Shopping for Classes
The first two weeks of any term, school year, or semester is affectionately known by many students as “the shopping period.” With shiny new school supplies and sharpened pencils in hand, fresh-faced students venture out to class, ready to dive into new subject matter, explore new teachers and material, or continue with and explore more deeply the subject matter that they enjoy.
Before you select classes, do some preliminary research. First and foremost, think about whether the subject matter is interesting to you. Read the course description and find out if there is a sample syllabus available to look at—ask at the department office or go online to look. Check out the reading list to see if it looks interesting. You can even go to the bookstore to look over the books themselves.
To find out about a particular professor, ask around and talk to fellow students. Don’t assume that just because a professor is famous or has won awards, he is a good teacher; schools sometimes hire big-name professors for their academic reputations, not for their teaching abilities. You might even try sitting in on a professor’s class to see what he is like.
Once you’ve narrowed down your options to just a few, collect the syllabi from each and plan to do the work the first two weeks in as many classes as you can juggle. It may be hectic or a bit overwhelming but in the end it will be worth it since you can explore your possibilities more deeply than you can by just skimming a course description.
High School vs. College Shopping
In high school, a school college counselor or guidance counselor can help you find classes that are appropriate. If you’re a freshman or sophomore in high school, you may not have much choice in the classes you can take. You’re usually limited to choosing a class that is in either the regular college prep track, honors, or Advanced Placement (AP) level. Other than that, most courses in high school are simply basic requirements needing to be met.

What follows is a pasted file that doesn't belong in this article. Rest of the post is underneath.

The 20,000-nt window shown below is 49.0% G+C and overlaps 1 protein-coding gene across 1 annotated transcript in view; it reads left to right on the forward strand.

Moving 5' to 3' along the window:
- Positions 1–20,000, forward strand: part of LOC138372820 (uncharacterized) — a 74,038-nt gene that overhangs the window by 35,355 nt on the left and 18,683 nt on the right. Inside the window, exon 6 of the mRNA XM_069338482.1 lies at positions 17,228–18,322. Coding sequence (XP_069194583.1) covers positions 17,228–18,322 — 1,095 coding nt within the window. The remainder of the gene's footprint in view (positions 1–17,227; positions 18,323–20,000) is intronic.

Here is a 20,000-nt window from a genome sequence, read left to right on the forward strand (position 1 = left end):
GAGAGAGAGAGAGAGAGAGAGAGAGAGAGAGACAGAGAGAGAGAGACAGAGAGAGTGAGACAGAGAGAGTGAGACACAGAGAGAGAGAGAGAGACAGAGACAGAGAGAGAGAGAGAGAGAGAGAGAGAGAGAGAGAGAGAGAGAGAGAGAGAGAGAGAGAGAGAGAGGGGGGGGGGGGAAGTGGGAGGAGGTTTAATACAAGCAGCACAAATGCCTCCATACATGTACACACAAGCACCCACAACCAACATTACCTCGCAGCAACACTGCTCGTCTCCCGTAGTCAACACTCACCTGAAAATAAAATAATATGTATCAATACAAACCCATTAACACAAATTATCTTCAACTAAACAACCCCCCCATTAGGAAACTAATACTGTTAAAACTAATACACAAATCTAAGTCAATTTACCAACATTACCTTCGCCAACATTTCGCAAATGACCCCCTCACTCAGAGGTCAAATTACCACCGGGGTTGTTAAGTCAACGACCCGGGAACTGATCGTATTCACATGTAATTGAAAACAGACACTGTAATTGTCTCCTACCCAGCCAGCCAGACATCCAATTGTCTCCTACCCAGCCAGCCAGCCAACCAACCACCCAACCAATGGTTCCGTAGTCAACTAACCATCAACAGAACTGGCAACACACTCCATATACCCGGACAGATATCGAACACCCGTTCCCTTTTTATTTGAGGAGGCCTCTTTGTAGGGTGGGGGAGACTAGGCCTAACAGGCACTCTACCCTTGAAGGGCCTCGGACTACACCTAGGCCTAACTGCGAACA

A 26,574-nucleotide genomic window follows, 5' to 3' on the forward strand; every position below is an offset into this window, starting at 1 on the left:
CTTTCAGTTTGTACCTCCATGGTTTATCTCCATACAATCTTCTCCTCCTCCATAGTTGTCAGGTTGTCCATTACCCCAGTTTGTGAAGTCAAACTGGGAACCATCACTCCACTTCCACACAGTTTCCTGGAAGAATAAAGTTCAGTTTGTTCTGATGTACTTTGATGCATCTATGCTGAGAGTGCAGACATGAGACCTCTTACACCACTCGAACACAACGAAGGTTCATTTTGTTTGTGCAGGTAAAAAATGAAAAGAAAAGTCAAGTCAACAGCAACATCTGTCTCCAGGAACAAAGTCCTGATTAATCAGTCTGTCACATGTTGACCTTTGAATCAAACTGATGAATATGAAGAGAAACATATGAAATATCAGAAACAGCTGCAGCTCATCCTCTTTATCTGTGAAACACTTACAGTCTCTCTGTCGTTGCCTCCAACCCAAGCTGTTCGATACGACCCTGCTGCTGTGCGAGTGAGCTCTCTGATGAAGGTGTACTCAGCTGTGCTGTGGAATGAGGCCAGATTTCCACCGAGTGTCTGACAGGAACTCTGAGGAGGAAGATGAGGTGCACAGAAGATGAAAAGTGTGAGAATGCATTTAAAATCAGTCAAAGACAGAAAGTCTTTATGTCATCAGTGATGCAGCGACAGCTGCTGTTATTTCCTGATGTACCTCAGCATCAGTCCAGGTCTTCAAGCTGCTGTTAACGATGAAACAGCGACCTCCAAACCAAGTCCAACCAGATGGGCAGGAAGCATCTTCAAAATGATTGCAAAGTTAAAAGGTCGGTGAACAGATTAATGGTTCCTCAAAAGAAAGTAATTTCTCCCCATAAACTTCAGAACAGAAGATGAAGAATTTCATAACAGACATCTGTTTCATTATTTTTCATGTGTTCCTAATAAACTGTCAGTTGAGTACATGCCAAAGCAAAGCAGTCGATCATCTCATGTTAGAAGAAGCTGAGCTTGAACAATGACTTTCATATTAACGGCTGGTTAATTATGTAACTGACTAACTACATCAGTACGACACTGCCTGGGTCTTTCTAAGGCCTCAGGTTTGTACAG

As you move into your junior and senior years, however, you may be able to choose some electives that match your interests. For example, you may get to pick which foreign language or science class to take to fulfill the graduation requirement.
High school guidance counselors may know which courses are offered during each particular class period, so if you end up dropping a class, ask him or her to help you fill that time slot.
In college, on the other hand, you’ll have more of a say in what you take, and scheduling is much more flexible since traditional courses are sometimes offered only twice per week or in the evenings. Some college students choose to stack all of their classes on Mondays, Wednesdays, and Fridays, for example. Once you do choose which classes you want, you may find yourself very eager to sign up for them! Some college students sleep out (literally, camp out!) to sign up for a popular class or go online the moment registration begins to seek enrollment in a course they want.
Don’t feel concerned about dropping a college class two weeks in; it doesn’t mean you’re a quitter. Remember, you’re focusing on choosing a class that’s the right fit for you.
Regardless of what grade you’re in as you read this book, think of the first two weeks of any class as a time for you to gauge how a class will work for you. If the teacher is speaking at a pace that is way over your head or seems beyond the scope of what you have learned up to this point, chances are that class is not the right fit. If you’re in high school, talk to your guidance counselor about how to tackle the class (perhaps by seeing a tutor to catch up), or change it if possible (to find a class at a level more suited to your background). If you’re in college, consider dropping the class and finding another.